The bill carried by two Renaissance deputies would notably allow the issuance of an arrest warrant in the event of serious offenses of a racist or anti-Semitic nature.
The project, supported by Caroline Yadan, deputy for the 3rd district of Paris and Mathieu Lefèvre, deputy for the 5th district of Val-de-Marne, would give the courts the possibility of issuing an arrest warrant in the event of serious offenses of a racist or anti-Semitic nature. “In our Republic, all hatred must be fought and all discrimination tracked down», Specified MP Caroline Yadan on the social network X (formerly Twitter).
This proposal is part of a broad government plan against racism, anti-Semitism and discrimination, the main axes of which were announced by Élisabeth Borne last January. This focuses, among other things, on cases of offenses relating to press law, that is to say “racist or anti-Semitic convictions“, “challenges to crimes against humanity» and the “apology for crimes against humanity or war crimes», all defined by the law of July 29, 1881.
Filling a “legal gap”
“We realized that there was a legal vacuum into which many perpetrators of serious racist and anti-Semitic offenses were falling.», explains Caroline Yadan. “Today, it is enough to be out of reach to escape conviction, because this law of 1881 does not provide for the possibility of imposing serious prison sentences (minimum one year) of an arrest warrant», Continues the MP from Paris.
This is the case of the far-right essayist Alain Soralsentenced on April 15, 2019 by the Paris criminal court to one year in prison, for contesting crimes against humanity. Due to his absence at the trial, the court accompanied its decision with an arrest warrant.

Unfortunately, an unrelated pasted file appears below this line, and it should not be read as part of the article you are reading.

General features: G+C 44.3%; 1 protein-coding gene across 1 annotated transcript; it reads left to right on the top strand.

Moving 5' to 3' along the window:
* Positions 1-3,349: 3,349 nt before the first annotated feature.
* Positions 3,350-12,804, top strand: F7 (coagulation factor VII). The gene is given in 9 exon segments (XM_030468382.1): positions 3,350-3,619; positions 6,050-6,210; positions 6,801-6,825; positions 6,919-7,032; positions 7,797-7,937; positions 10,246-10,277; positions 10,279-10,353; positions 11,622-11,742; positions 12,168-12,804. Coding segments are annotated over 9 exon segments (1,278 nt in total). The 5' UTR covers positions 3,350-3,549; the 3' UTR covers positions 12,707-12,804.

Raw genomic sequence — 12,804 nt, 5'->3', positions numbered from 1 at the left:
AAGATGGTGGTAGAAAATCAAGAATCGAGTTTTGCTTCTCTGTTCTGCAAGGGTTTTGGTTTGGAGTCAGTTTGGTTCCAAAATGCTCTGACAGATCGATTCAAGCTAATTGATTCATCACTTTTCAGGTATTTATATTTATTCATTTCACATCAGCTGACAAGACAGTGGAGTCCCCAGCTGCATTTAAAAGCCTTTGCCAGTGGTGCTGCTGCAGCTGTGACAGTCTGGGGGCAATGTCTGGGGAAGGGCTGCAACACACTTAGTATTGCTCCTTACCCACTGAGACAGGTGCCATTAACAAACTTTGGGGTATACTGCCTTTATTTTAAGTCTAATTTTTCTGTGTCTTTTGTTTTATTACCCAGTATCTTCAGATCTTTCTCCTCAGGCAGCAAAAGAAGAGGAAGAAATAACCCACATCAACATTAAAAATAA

Sentenced to multiple times for similar facts, this decision should have definitively sent Alain Bonnet, his real name, behind bars. However, the prosecution appealed the decision, considering that this arrest warrant had no legal basis. Indeed, under French law, the issuance of an arrest warrant can only be issued if it concerns a common law or military offense. However, Alain Soral was convicted of a press offense, on the basis of article 24 bis of the 1881 law on freedom of the press. He therefore escaped a prison sentence.
Make non-public insult a crime
To date, non-public insult of a racist, sexist or phobic nature constitutes a 5th cl infraction which exposes its author to a maximum penalty of 1,500 euros fine. Conversely, the same insult when it is public becomes an offense punishable by one year of imprisonment and a fine of 45,000 euros.
“There is a real difference in legal treatment between public insult and non-public insult, even though when we receive messages of an anti-Semitic or racist nature, it remains extremely serious.», underlines Caroline Yadan. Insult is punishable by “simple infraction“, “yet the harm done to the victim is also significant», she adds. This is why, with Mathieu Lefèvre, the MP proposes “to transform non-public insult of a discriminatory nature into an offense, and to provide an aggravating circumstance in the event of non-public racist or anti-Semitic offenses committed by persons holding public authority“.
If this law came into force, the author of the anti-Semitic letter of which the President of the National embly was recently the victim, Yaël Braun Pivetwould incur “a much greater sentence“, despite “the non-public nature of this attack», concludes Caroline Yadan.